Interactive maturing is very much complex and have long duration. This is based on continuous slow chemical reactions between the substances that occur naturally in the raw alcohol and the oak. But it is also dependent on direct oxidation of some substances. With that oxygen that is in and absorbed by the barrels with its during time increasing headspace.
That meaning the air pocket which can be found above the liquid level in the barrel. New created substances react with other already present substances and create new. The slow and continuous chemical process that never ends, it is only ending when the barrel is emptied and filled in bottle. Contrarily to the additive maturing is it lightly that the interactive maturing cannot be overdone. The risk of too long maturing would be that the Spirit or Wine can absorb too much of the oak character.
The whiskey color have is entirely from the oak barrels provided no sugar coloring agent (E150c) is used at the bottling. It is the tannins in the oak that provides the coloring and as a rule not the Sherry wine that perhaps was the previous usage for the barrel. The exception would be red wine barrels that could provide a light hint of pink or red in the final color.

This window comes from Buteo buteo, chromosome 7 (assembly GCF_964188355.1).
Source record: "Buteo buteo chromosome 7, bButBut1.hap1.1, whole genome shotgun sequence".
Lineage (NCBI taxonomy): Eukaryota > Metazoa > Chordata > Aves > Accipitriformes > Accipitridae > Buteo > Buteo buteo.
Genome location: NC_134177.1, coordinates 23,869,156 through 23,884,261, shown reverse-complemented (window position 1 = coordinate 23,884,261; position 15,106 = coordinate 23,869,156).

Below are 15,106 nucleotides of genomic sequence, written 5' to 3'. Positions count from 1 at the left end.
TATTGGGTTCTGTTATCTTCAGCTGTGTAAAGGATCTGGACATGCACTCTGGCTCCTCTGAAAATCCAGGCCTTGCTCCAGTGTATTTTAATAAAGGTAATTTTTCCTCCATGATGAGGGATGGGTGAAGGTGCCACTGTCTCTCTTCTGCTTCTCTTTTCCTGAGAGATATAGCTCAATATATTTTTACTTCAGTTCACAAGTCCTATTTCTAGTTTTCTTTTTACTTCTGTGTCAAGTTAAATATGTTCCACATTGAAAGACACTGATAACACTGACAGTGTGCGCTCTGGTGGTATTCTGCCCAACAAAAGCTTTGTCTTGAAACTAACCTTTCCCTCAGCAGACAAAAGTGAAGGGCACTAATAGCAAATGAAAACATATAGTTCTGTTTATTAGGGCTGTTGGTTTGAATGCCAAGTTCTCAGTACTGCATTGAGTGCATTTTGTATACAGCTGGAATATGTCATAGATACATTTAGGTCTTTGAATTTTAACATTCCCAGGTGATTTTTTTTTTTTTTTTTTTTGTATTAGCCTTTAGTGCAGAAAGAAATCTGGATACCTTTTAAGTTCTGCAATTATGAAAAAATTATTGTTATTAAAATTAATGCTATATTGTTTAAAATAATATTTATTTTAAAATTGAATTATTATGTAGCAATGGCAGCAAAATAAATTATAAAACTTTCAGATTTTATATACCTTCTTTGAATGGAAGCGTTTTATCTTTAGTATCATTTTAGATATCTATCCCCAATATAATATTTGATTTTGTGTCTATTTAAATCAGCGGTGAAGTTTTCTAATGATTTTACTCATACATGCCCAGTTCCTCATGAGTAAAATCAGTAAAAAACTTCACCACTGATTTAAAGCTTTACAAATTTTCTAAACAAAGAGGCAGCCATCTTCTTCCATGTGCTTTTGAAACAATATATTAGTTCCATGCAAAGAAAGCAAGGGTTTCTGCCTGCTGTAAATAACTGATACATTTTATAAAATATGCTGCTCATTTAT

Type and oak quality influences the final result of the maturing. The most evident difference is to be found between American white oak (Quercus Alba) and European oak (Quercus Robur and Quercus Petraea).
The American oak contains high levels of Tylos and is suitable to be sawn to staves because this oak is not leaking through cut pores. The European oak should better be cleaved which some edge tool in order not to leak. The economic effect is that harvested American oak will have much bigger yield than European. White oak is routinely dried in big ovens for a shorter time whereas the European oak often needs to air-dry two years or longer, before it is made to barrels. Air-drying is favorable to soften the spicy tones of the tannins and is considered well worthy it´s higher price.
American Oak European Oak
The master blender of a fine spirit is often the “rock star” of the organization, possessing great talents and abilities necessary to produce the unique products of that brand. There are mysteries and closely guarded secrets involved in the aging and blending of fine spirits. In many cases, aged rums are blended and then stored in barrels again to further mature and “marry the flavors” before bottling the final product. Blending offers an opportunity to potentially create more complex, perhaps more balanced rums by combining the best qualities of several marques
How do you get rum from sugar cane?
The Jamaican Excise Duty Law, No 73 of 1941 defined rum as “spirits distilled solely from sugar cane juice, sugar cane molasses, or the refuse of the sugar cane, at a strength not exceeding 75% spirit”.